In Books on January 8, 2010 at 11:45 pm
From Possum Living
A seventies classic updated
Television is like a loud salesman in your living room. Sometimes he’s interesting, frequently he’s embarrassing, and always he’s trying to sell you stuff.
The whole purpose of mainstream TV [including the "news" -DS] is to get you to buy things — not to entertain you or teach you or make you feel you belong, but to get you to spend money. Think about it: millions and millions of dollars and thousands and thousands of hours of man power put in by clever people just to get you, personally, to buy stuff. They will resort to almost anything to accomplish this. They will make you feel you are inadequate, a failure, a bad parent, incomplete; they will use any method and pander to your basest instincts to get you to spend money. Just like most of the people on TV are better looking than you are, most of the homes, cars, possessions are better than yours. This will affect you even though you swear it doesn’t. And if they can’t get you with ads, hypermaterialism, or product placement, they will promote shows that breed envy and discontent, such as “Lifestyles of the Beautiful and Ostentatious” or “Exorbitant Fabulous Houses.” They will even try to sell you leisure time so you can have a break from your hectic lifestyle of earning money to buy things.
You can get the benefits of television programming without all the pressure if you just disconnect the TV and use the library or Netflix to get DVDs. If you combine this with a little Internet research, you can completely control the content of what enters your home in the guise of entertainment.
Never forget that the whole purpose of TV is to make you want to spend money. Of course, newspapers, magazines, and the Internet [increasingly becoming obnoxious] present the same problem, but it’s a lot easier to ignore the obvious advertising and rampant commercialism posing as stories in written media.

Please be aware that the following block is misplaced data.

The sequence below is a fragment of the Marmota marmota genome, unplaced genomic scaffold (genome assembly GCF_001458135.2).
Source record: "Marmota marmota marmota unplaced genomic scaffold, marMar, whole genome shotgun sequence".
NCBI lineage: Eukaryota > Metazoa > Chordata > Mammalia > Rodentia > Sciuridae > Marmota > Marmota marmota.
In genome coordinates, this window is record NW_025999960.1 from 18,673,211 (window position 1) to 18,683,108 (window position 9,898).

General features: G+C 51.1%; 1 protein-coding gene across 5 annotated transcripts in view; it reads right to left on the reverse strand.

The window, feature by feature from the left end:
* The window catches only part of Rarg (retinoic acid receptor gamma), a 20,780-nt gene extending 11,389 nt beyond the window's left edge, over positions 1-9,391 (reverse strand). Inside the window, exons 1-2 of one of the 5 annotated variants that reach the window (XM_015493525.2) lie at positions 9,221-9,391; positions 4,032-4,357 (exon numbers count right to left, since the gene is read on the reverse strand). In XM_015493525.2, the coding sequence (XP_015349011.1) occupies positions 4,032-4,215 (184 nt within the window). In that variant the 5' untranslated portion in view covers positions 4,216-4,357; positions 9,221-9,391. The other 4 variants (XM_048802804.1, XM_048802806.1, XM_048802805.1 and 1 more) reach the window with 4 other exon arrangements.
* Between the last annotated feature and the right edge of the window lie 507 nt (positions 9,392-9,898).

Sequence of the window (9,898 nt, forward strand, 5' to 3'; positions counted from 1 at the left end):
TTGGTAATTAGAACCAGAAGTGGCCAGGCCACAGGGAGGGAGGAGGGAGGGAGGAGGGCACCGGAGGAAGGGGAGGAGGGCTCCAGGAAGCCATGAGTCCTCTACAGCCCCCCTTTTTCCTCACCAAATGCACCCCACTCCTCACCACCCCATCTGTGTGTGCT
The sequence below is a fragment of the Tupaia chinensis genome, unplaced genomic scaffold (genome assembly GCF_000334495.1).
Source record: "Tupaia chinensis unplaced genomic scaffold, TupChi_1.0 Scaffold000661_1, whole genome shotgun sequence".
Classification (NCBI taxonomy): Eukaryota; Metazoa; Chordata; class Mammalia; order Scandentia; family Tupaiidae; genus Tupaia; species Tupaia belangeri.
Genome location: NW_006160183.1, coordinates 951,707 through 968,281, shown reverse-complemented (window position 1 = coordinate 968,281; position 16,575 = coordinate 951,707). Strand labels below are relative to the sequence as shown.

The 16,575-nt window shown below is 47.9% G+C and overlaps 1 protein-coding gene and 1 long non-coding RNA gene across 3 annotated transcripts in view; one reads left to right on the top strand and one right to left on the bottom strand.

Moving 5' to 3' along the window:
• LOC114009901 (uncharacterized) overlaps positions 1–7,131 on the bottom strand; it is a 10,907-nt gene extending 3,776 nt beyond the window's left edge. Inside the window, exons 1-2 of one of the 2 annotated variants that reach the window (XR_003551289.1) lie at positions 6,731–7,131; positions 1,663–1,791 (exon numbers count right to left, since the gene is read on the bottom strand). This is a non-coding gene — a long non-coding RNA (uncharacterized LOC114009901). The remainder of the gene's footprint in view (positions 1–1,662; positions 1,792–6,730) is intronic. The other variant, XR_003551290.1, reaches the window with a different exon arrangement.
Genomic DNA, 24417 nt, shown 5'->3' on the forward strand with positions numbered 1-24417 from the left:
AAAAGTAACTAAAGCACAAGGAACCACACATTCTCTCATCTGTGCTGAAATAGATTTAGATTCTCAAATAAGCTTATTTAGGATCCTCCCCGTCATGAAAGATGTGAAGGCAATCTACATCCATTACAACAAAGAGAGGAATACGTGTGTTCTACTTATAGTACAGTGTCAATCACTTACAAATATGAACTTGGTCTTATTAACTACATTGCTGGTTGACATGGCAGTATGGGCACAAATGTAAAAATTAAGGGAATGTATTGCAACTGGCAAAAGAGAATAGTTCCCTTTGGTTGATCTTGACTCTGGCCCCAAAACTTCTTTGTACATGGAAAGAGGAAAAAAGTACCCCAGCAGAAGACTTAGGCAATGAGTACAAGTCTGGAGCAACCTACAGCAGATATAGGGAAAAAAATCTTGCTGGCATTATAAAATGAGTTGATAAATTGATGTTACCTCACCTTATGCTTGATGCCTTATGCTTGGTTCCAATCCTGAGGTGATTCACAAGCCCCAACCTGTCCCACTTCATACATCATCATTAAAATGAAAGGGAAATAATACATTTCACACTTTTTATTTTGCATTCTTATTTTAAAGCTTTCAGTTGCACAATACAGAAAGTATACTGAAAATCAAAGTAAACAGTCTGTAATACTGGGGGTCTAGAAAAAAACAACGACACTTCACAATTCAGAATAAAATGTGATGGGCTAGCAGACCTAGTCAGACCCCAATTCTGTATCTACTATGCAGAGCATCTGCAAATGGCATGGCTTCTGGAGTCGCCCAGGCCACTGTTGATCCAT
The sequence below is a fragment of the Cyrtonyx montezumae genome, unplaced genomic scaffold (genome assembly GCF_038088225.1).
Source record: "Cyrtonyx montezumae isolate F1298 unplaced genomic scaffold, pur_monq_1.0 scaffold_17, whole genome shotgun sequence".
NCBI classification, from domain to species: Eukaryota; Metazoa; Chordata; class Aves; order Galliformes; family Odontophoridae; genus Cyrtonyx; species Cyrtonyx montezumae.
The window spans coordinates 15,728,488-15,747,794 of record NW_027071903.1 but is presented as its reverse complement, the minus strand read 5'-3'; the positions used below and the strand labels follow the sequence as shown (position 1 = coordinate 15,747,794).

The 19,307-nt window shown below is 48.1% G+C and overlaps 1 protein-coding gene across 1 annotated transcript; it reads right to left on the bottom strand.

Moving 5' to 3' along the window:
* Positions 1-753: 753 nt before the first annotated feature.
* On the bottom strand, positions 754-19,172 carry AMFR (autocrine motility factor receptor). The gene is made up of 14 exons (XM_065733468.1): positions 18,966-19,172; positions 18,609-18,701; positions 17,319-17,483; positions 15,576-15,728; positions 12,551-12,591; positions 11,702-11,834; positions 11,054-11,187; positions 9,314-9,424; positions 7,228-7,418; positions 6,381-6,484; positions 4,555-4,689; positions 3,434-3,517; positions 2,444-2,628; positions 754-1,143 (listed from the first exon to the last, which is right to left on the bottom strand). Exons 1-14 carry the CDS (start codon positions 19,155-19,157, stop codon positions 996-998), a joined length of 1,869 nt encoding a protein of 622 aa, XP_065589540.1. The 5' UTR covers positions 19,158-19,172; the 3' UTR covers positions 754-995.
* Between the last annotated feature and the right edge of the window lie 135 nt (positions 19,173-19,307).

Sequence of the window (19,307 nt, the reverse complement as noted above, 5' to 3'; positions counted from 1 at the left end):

Update: See also Watching TV shortens life span
Thanks to Ron Epstein
In Dave Smith on January 8, 2010 at 2:10 am
From SCOTT CRATTY
Friend of the Farmers’ Market …
We’re back! The holiday break is over and the Ukiah Saturday Farmers’ Market is back. Through April the market’s hours will be 9:30 to noon, in Alex Thomas Plaza at the corner of School and Clay Streets in beautiful, historic downtown Ukiah.
We should have lots of great, fresh local food including Ortiz Brothers produce, Green Uprising salad mix, and lots of other goodies such as crab and the first local bacon in some time. We also expect to have a supply of Redwood Valley farm fresh eggs.
Food Stamps/EBT/Advantage welcome. Come to the market table (where the coffee is) to swipe your card.
Live music provided by Jerry Krantman.
See you at the market!
In Garden Farm Skills on January 8, 2010 at 12:00 am
From GENE LOGSDON
The Contrary Farmer
When visitors ask what our main crop is on our little farm, they look a bit startled when I reply “wood.” They look even more startled when I say the reason wood is important to us is that it brings tranquility to our lives. In winter when an old man’s fancy turns to thoughts of staying warm, I am just about as happy to have a garage full of stove wood as to have a storeroom full of food. I could not afford to keep the house toasty warm with “bought” fuel. If the electricity conks out in a January blizzard, as it seems to do more often now than in years past, we can ride the storm out fairly well. Not only will we stay warm, but we can cook our food and warm our water. The mere thought of this kind of security relieves stress and brings tranquility— the Federal Reserve can take away the interest on our life’s savings, but I don’t think even that bunch of buzzards can take away the warmth from our wood. Tranquility is the most precious possession of life, possibly more conducive to good health than proper food, exercise or medication. Add to that the tranquility that can be achieved in the work of cutting and splitting wood in the sanctuary of the trees. I often think of one of my heroes, Scott Nearing, who kept cutting wood until he was 100 years old. He stopped then, figuring he had enough ahead to last the rest of his life.
In terms of income, we reckon our tree land brings in about $1000 a year from the value of the wood substituting for other home heating fuels and an occasional sale of sawlogs and veneer logs, plus some black walnut and cherry lumber turned into furniture. There are also nuts and mushrooms for food, and hickory bark for cooking and smoking meat on the grill. There are bean poles and fence posts and gate boards and chicken roosts too. A thousand dollars is not much in terms of today’s high-flying business profits, but even this small amount, in terms of saving money is interesting (another dratted pun).
Complete article here→
In Around Mendo Island on January 7, 2010 at 7:29 am
From RUBY & DYLAN